When you spend $787 billion, there's a lot of pressure to show results. So, there's no surprise that success is being proclaimed across the country. States are saying that they've used the federal stimulus package money to create or save more than 388,000 jobs this year. Teachers, construction workers and other professions have realized the upside of stimulus cash according to reports from 33 states and Puerto Rico, with the remainder of the results being released on Friday.
Of course, the numbers "should be taken with a grain of salt," says Ethan Pollack of the Economic Policy Institute. The states were tasked to count the jobs created or protected, but the results have been of dubious accuracy. This doesn't mean the stats can't provide fodder to people on both sides of the aisle.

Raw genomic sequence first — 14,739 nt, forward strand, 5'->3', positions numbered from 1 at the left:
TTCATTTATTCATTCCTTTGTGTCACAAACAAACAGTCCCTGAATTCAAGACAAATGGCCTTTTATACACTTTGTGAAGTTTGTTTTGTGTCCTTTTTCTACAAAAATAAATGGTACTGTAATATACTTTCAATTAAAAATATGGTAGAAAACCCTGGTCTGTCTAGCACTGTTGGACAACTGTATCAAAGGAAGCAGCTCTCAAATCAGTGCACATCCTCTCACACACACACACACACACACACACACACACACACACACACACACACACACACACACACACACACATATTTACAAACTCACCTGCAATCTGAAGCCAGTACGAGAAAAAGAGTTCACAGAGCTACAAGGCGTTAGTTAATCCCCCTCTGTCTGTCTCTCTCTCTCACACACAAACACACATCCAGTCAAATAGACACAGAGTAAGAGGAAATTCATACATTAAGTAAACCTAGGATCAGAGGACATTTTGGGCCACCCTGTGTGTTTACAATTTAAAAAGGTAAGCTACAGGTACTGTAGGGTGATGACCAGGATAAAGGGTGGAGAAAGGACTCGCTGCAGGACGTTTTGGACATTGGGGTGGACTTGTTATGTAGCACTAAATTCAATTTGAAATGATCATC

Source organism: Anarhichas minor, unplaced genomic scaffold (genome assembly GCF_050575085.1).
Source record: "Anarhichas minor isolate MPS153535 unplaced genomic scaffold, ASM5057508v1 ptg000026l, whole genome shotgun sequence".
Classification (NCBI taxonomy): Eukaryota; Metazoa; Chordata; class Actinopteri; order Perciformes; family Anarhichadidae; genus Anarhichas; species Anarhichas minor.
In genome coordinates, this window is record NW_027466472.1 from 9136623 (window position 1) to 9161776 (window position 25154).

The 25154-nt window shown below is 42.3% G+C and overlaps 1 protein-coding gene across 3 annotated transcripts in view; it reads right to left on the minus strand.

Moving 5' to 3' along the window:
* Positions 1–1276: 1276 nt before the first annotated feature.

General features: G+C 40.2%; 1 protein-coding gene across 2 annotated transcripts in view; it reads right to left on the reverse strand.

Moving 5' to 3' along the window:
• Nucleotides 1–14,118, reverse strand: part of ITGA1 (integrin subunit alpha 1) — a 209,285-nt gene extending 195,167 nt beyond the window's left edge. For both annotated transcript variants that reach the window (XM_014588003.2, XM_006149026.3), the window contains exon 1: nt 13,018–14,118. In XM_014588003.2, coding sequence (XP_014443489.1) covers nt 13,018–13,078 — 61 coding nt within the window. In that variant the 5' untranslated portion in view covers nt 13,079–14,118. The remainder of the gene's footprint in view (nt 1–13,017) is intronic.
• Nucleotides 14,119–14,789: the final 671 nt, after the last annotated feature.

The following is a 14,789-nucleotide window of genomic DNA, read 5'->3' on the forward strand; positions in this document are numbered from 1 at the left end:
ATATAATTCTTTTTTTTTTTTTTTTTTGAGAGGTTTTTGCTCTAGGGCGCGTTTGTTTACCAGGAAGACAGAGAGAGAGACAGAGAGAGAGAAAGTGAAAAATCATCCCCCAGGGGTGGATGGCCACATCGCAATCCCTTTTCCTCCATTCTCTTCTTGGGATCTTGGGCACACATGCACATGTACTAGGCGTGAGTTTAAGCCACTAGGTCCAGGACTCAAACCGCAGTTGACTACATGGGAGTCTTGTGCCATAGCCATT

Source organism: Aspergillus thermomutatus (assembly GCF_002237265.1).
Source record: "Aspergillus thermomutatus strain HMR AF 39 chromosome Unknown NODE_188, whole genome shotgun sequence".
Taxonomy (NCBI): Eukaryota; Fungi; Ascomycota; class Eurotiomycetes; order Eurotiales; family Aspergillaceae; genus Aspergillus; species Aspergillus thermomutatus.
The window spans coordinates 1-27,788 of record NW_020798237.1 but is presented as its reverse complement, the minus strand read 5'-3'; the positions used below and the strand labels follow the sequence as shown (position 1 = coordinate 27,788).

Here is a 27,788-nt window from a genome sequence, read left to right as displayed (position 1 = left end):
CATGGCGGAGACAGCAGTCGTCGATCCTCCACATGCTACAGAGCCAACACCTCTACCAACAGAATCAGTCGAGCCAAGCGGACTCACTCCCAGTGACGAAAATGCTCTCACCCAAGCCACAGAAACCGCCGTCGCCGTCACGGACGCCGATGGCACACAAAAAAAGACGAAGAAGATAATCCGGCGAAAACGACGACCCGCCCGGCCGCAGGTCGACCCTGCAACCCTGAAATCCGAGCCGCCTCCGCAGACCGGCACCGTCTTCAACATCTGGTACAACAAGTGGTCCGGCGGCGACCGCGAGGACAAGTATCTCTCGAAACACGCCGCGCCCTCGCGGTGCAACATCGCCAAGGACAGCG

Columbia Business School's Frank Lichtenberg says the data shows a solid economic impact, and the Obama administration's Council of Economic Advisors believes the stimulus spending has taken care of between 600,000 and 1.1 million jobs.
And, there are those who disagree.
Kevin Hassett, who used to be an economic advisor to the Bush administration (Bush II, that is), says the reports "vastly overstate" the positions saved or made. He continues that the United States would have lost more than the 2.7 million jobs recorded since March without the spending, but he says "how many is impossible to know."
Federal contractors got a bit of a lift – to the tune of 30,000 jobs. But, the action has been in the schools. More than 156,000 jobs have been kept alive in schools in 23 of the states that reported. In California, 20,000 teaching jobs were saved, with another 13,000 school gigs protected in Indiana.